Design of Surfaces that Prevent Bacterial Communication and Biofilm Growth
The ability of bacteria to communicate with themselves and function as a group is central to the development of infectious disease. Over the past 30 years, it has become clear that bacteria communicate by assessing their local population densities through a phenomenon known as ‘quorum sensing’ (QS). Many of the most notorious human pathogens use this sensing mechanism to organize into structured communities called ‘biofilms’ and activate virulence pathways that are the basis for acute and chronic infections. As a result, quorum sensing presents an important and relevant target for the development of new anti-infective strategies. This approach is also particularly attractive because it provides a potential means to avoid evolved-resistance mechanisms that plague currently used bactericidal agents (e.g., antibiotics).
From a clinical standpoint, bacterial growth and the formation of biofilms on the surfaces of indwelling medical devices and disposable products represent two primary points of entry for bacteria into the body. Approaches aimed at inhibiting or attenuating quorum sensing in bacteria at or near the surfaces of these objects present a fundamentally new approach to preventing human infection that could lead to new strategies for treating human diseases. In collaboration with colleagues at UW, we have developed new materials-based approaches to the localized and surface-mediated release of novel small-molecule inhibitors of quorum sensing (QSIs) that interrupt QS in a model bacrerium (V. fischeri) and prevent the formation of bacterial biofilms or attenuate virulence when incubated in the presence of clinically relevant pathogens (e.g., P. aeruginosa). Our approaches make use of conventional methods for the encapsulation of small-molecule drugs in bulk thin films of degradable polymers (e.g., PLGA, etc.) as well as new materials and other approaches to the fabrication of polymer thin films developed in our laboratory.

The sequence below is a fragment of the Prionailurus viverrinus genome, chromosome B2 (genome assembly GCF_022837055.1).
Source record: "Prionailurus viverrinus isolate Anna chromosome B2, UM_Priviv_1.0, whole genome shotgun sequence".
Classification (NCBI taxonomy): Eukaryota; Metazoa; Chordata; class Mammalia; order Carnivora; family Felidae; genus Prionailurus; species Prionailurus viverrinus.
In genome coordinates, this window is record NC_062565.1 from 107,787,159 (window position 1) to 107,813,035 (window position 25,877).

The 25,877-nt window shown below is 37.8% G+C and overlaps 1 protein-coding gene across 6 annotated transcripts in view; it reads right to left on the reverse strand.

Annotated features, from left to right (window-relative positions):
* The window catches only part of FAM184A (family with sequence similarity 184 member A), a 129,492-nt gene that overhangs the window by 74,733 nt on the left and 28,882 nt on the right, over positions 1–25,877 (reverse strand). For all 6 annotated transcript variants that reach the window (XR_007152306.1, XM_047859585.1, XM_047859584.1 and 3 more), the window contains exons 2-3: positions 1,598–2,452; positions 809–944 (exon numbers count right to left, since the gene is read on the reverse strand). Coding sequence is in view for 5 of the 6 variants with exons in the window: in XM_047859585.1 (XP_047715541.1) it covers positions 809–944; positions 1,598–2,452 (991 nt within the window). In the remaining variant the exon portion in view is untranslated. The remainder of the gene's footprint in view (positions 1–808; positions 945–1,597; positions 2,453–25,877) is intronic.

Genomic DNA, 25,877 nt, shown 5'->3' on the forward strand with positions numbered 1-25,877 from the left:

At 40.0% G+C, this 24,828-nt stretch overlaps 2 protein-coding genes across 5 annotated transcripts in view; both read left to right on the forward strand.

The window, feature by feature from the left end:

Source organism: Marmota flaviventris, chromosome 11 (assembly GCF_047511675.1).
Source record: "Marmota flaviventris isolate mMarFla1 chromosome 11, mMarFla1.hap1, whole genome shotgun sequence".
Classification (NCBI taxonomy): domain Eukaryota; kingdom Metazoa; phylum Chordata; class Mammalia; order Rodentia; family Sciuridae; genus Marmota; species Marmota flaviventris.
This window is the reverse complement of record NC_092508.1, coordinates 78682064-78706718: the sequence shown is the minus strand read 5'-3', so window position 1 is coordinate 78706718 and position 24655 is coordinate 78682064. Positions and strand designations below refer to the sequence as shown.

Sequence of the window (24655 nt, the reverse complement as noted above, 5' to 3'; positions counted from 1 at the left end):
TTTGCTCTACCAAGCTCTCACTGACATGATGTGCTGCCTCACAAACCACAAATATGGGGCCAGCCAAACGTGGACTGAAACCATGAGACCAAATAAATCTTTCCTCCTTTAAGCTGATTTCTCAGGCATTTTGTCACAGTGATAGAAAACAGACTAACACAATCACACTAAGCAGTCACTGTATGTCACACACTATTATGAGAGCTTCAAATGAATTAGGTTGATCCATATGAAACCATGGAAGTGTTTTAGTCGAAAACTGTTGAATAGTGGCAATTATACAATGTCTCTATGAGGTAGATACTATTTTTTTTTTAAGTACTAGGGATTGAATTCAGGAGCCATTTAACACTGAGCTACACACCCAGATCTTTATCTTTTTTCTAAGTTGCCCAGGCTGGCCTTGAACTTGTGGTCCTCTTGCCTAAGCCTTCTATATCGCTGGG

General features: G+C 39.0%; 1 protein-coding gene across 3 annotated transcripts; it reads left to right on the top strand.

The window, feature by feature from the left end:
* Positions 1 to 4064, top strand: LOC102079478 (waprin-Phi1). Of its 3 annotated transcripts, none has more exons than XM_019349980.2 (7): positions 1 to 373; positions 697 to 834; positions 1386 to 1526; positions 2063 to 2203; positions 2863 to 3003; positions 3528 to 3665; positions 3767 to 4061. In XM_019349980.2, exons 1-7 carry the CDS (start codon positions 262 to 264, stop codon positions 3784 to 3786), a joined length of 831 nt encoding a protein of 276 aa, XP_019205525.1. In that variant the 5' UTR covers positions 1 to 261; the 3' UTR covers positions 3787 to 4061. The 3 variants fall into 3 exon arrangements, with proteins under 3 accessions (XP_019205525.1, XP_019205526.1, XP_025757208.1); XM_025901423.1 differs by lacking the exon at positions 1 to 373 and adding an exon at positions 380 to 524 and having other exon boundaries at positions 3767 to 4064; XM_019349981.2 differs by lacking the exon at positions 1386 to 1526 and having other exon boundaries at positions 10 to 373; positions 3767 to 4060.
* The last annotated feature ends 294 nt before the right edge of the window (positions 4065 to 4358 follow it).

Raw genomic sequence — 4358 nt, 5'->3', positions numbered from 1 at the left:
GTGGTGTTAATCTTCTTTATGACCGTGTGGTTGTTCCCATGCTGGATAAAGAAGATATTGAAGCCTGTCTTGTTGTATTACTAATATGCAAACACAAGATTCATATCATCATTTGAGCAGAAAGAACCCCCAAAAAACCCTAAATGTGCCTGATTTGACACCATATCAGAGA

These approaches afford different and complementary levels of control over QSI release profiles and are amenable to the fabrication of bioactive coatings on the complex surfaces of biomedical devices and consumer products on which bacterial growth and biofilm formation are endemic. These materials-based approaches to control of bacterial communication thus provide both (i) new tools to study mechanisms of bacterial virulence and biofilm formation, and (ii) methods that can be adopted readily in personal health and biomedical contexts to treat the surfaces of solid and fiber-based materials to inhibit bacterial biofilm formation and other virulence pathways. In addition to materials that attenuate bacterial communication, we are also developing approaches to the design of film-coated surfaces that prevent or disrupt the formation of fungal biofilms.
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